Breathe. Is your inhalation and exhalation soft, slow, and even? Is it calm, almost imperceptible?
Each breath should travel through the nose, which warms and regulates airflow into our lungs. Mouth breathing causes over-breathing and excess carbon dioxide loss. Even while exercising, we should strive to breathe as calmly as possible through the nose.
The main muscle that controls respiration is the diaphragm, located on the bottom surface of the lungs. During inhalation, the diaphragm drops down, creating space for the lungs to expand, before rising up to push air back out as the lungs contract. During slow and controlled belly breathing, the action of the navel rising and falling moves the intestines out of the way so the diaphragm can operate efficiently. Watch a healthy baby sleep, and you will see relaxed, slow, even belly breathing.
Chronic respiratory conditions often lead to breathing from the chest and neck. The intercostal muscles between the ribs work in concert with the scalene muscles in front of the neck, acting as accessory muscles of respiration. Over time, these muscles become tight, resulting in chronic neck pain and stiffness. The solution is to bring the focus back to the abdomen through regular periods of mindful belly breathing. Inhaling and exhaling softly through the nose and watching the belly rise and fall help reinforce a proper breathing pattern.
One of the consequences of mouth breathing is an imbalance in oxygen and carbon dioxide. Respiration is optimized with an ideal ratio of these molecules, mathematically graphed as the oxygen-hemoglobin dissociation curve. Under-breathing (a lack of inhalation) leads to oxygen deprivation, and over-breathing (too much exhalation) results in loss of carbon dioxide. In a state of insufficient carbon dioxide, oxygen becomes more tightly bound to hemoglobin. The sweet spot on this curve results in the most efficient pickup and delivery of oxygen, or oxygen saturation, via the hemoglobin in red blood cells.
If you breathe through your mouth during the day or while you sleep, over-breathing becomes the norm and is considered a low-level form of hyperventilation. This subtle form of hyperventilation depletes just enough carbon dioxide to shift your body’s usage of oxygen toward a less efficient state. Breathing this way over the course of months or years leads to a chronic oxygen debt that may underly chronic lung disorders such as asthma and chronic obstructive pulmonary disorder (COPD).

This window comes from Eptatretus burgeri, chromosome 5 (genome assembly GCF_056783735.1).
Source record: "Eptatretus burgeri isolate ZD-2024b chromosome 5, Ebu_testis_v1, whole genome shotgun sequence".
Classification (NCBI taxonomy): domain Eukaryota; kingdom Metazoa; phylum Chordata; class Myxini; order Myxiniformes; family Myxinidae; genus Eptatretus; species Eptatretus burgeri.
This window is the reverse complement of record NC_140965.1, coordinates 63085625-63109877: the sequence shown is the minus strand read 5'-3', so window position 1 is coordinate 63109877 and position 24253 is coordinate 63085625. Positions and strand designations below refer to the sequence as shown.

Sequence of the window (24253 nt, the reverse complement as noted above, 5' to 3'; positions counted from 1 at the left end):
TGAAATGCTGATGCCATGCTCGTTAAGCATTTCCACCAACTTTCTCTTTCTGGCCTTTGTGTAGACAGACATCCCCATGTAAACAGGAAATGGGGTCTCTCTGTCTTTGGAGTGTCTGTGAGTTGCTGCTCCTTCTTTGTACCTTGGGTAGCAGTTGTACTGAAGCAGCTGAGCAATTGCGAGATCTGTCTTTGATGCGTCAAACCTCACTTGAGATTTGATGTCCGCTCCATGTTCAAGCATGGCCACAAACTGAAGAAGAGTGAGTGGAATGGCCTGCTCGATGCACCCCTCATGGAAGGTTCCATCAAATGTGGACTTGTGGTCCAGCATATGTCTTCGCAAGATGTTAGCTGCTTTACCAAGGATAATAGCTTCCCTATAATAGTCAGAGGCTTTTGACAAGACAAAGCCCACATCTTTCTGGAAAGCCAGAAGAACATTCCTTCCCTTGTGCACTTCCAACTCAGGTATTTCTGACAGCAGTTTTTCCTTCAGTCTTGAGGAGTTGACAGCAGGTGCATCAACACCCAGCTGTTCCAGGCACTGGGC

The factors that contribute to mouth breathing are many. Obstructive sleep apnea in an overweight individual is one such example. A number of orthodontic conditions—stemming from poor nutrition during fetal development—render the sinuses shallow, making nose breathing less efficient. Chronic sinusitis also obstructs airways.
Whatever the cause, the habit of chronic over-breathing is formally diagnosed as a breathing pattern disorder. This concept was clinically introduced by Ukrainian physician Dr. Konstantin Buteyko in the 1950s. Dr. Buteyko posited that chronic low-grade hyperventilation leads to lowered levels of carbon dioxide in the blood (hypocapnia). He theorized that this deficiency affects the acid-base balance in the body, resulting in a decrease in oxygen saturation in the body’s tissues. Dr. Buteyko linked this systemic oxygen deprivation to a number of health conditions, including problems of the nervous system.
It is unclear what comes first, the breathing problem or the breathing pattern disorder. Proponents of the Buteyko method claim that over-breathing is a major underlying factor to diseases, such as asthma and COPD, and by learning to breathe properly, these diseases can be successfully treated. One study published in the The Medical Journal of Australia showed that the group practicing the Buteyko method had a statistically significant reduction in the use of asthma medication compared to the control group.
Whether the mechanism that Dr. Buteyko proposes is correct, research and clinical experience confirm the benefit of soft and controlled breathing. Traditional medicine agrees; the breathing practices of India, known as pranayama in the Ayurvedic tradition, teach that control over the body (and mind) can be achieved through proper, regulated breathing.
Try again. Breathe. Is your inhalation and exhalation soft, slow, and even? Is it calm, almost imperceptible?